Sunday, 11 May 2014

“The Nevis”- There & Back: Part 2

This may be the last blog post for a few days as it looks like we'll be out of internet range this coming week.

Continued on from Part 1

We left the Lower Nevis settlement, or what is left of it, and continued on towards the gorge.
I had a chuckle as we passed the only “road” that branches off the Nevis, it runs a short distance down to the river. It’s shown in my map book & on TomTom. Imagine the surprise if you blindly followed directions to the wrong Robertson Road.

Commissioners Creek, the first ford (to be followed by 29 others from here to the other end of the valley) This creek was the source of many of the water races that were used for sluicing, the remains of five races could be seen on the nearby hillside, the lower races provide low pressure for ground sluicing while the higher races were used for hydraulic elevation sluicing.

This ford was the first place we thought might cause concern for bigger vehicles driving the road and was the only sign we saw of the flood damage mentioned on the sign at the beginning of the road.

As we approached the gorge there were large piles of stacked stones on either sides of the road & river, this was a a major Chinese working claim & throughout the gorge were more signs of both Chinese & European workings and the occasional stone remains of huts.

The gorge road is very narrow in places and drops sharply on occasion but generally its quite a reasonable track. Again there would be a few places where a bigger vehicle would struggle to get traction up a sharp incline.

Amongst the remains of houses & huts through the gorge is the former 1880s “Loch Linnie” homestead (bottom left). Just a short distance up from the homestead & in good repair is a stone hut (bottom right) This former home was later used as a mustering hut and apparently, recorded on the ceiling are the names of the yearly mustering gangs. I couldn’t get across to it as there was a large sluicing pond and deep creek separating me from the homestead & stone hut. I think you can drive around the other side  and walk in but it was about now that we decided we’d better turn around and head for home.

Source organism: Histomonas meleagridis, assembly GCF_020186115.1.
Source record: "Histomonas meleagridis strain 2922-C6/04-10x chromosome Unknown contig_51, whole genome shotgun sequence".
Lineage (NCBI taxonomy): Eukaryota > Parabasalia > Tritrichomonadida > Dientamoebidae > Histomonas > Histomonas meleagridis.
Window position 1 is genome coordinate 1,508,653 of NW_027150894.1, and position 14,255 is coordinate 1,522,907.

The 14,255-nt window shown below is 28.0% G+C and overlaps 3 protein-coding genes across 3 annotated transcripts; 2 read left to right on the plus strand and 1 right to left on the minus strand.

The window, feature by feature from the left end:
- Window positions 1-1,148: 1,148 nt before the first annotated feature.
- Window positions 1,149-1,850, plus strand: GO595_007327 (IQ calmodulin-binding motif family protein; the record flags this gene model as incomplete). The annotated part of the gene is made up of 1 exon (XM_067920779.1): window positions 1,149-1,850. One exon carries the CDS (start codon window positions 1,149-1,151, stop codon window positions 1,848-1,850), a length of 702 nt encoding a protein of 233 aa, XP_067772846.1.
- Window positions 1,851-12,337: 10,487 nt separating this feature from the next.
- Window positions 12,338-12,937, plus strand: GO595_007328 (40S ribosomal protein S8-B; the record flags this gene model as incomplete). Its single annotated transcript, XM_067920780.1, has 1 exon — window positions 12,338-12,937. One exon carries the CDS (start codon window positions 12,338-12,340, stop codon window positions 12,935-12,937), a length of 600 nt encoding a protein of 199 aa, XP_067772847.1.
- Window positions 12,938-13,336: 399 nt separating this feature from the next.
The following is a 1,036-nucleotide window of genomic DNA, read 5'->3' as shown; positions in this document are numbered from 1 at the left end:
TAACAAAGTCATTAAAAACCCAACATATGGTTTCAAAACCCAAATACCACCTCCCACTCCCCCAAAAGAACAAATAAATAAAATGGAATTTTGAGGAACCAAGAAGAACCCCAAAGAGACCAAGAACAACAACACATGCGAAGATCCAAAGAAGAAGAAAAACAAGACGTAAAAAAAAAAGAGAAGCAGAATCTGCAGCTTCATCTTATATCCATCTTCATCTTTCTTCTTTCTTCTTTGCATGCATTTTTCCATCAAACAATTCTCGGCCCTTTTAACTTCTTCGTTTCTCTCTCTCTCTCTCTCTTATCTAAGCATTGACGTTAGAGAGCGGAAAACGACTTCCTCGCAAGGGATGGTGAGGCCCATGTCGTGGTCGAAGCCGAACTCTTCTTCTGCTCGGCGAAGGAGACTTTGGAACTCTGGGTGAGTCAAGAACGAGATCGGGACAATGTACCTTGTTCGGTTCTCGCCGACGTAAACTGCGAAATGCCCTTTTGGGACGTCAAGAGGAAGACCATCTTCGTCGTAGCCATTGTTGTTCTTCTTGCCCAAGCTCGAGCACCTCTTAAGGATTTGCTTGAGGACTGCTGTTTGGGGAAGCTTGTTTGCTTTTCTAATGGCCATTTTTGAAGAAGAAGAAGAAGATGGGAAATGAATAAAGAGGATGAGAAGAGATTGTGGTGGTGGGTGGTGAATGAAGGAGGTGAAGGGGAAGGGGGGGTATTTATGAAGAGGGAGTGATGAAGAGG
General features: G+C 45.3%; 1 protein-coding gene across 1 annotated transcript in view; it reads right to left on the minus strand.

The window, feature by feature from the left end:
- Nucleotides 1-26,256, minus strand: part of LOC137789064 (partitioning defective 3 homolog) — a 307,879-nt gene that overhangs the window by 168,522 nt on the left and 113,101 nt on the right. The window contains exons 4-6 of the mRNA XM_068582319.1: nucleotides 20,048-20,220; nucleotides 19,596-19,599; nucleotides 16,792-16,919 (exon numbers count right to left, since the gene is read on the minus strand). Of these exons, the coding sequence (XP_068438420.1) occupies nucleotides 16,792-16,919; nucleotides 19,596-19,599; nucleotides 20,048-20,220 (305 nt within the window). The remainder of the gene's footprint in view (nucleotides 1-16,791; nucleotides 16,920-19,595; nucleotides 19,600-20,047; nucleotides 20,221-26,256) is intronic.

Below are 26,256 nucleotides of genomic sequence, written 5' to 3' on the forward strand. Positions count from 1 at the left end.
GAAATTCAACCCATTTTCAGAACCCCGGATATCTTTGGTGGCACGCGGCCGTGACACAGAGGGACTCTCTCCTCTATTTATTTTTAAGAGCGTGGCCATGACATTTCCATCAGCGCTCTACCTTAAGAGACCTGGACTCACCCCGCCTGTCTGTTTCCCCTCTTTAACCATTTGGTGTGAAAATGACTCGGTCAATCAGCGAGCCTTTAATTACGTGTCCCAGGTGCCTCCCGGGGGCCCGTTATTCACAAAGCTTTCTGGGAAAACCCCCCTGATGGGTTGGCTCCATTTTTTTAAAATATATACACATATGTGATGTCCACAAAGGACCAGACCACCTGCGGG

I could see the huts at Roaring Lion Creek (where we’d had lunch on our 4WD safari) off in the distance & as it had taken a good 3 hours to get this far we thought we’d better start the return journey so we would be off the road before dark. It was a whole different view heading back through the gorge.

There were just two gates to open and close on this section of the road although we passed through about half a dozen already open gates. The road is closed for winter from here (behind us) to Garston. it's closed from the beginning of June until the end of September. As you can see from the shot up sign & battered gate some people take exception to that!

Back to the top of the Carrick Range and the weather looks to have cleared a little.

“Long & Winding Road” “Take the High Road” “Long Road Home”……
One last stop to see if Mt Cook has appeared, it hadn’t and these merinos weren’t very impressed at being disturbed while licking their salt blocks. At first I thought they were checking out a whole lot of rubbish somebody had left behind, it looked like fast food wrappers. I was all ready to fetch a bag from the ute to pick it up when I realised what they in fact were. By then the sheep had high-tailed it out of there.

And so that was that, we have now driven the “Nevis”, a 75km road through a remote high country valley with stunning views and a stark but beautiful landscape..........wait, that’s not quite true. We did miss about 4kms in the centre by not driving to Roaring Lion Creek where we had finished on the safari. Another road trip to mirror our tramps, there & back & miss the middle bit!


  1. Stunning country & photos.
    Ciao Jimu

    1. Thanks Jimu, it amazes me how rapidly the scene changes when travelling, NZ really does have so many different landscapes.

  2. I agree with Jimu. I've just had a good long read after being away. Very interesting and satisfying, thanks, Shelley.

    1. You're welcome & thankyou Olwen, hope you had a great time away.

  3. Thanks for these fabulous descriptions. They are really helpful.

    1. You're welcome Stephanie, glad they are of some help. Enjoy your visit!


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